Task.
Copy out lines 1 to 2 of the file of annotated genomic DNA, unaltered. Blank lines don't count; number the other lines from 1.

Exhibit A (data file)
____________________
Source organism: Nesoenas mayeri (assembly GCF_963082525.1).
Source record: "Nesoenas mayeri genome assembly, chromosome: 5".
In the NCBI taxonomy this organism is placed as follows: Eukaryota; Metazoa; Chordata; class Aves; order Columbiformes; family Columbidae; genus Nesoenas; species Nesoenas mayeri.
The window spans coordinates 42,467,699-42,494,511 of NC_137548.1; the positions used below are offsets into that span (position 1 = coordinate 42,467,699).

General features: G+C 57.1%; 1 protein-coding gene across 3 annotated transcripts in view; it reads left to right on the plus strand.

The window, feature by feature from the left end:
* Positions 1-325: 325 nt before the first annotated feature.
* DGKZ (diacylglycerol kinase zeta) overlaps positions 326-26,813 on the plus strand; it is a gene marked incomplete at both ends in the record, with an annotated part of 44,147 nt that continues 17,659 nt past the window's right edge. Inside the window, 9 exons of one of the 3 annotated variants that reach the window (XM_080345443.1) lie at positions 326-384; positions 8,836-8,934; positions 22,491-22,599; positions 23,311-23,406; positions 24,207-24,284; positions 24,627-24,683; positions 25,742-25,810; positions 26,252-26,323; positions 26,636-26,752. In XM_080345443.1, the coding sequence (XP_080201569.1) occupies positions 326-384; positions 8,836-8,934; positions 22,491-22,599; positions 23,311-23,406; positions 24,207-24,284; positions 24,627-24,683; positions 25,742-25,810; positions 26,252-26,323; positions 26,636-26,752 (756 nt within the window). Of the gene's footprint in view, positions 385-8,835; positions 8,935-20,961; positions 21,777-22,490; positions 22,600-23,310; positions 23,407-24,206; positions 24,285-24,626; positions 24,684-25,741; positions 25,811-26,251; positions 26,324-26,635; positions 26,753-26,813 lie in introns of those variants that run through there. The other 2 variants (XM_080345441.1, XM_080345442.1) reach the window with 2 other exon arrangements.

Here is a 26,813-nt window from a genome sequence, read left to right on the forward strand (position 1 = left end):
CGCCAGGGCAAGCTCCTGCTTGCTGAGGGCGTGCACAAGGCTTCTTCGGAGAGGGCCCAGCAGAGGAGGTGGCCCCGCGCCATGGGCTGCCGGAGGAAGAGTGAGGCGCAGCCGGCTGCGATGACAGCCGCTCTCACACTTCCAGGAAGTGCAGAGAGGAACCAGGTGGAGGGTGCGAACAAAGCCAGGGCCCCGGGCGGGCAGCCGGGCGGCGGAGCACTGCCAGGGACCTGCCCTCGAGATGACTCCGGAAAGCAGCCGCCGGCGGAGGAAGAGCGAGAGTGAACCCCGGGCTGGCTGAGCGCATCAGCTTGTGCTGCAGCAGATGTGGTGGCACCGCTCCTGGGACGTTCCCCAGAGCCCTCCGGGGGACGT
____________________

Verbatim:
Source organism: Nesoenas mayeri (assembly GCF_963082525.1).
Source record: "Nesoenas mayeri genome assembly, chromosome: 5".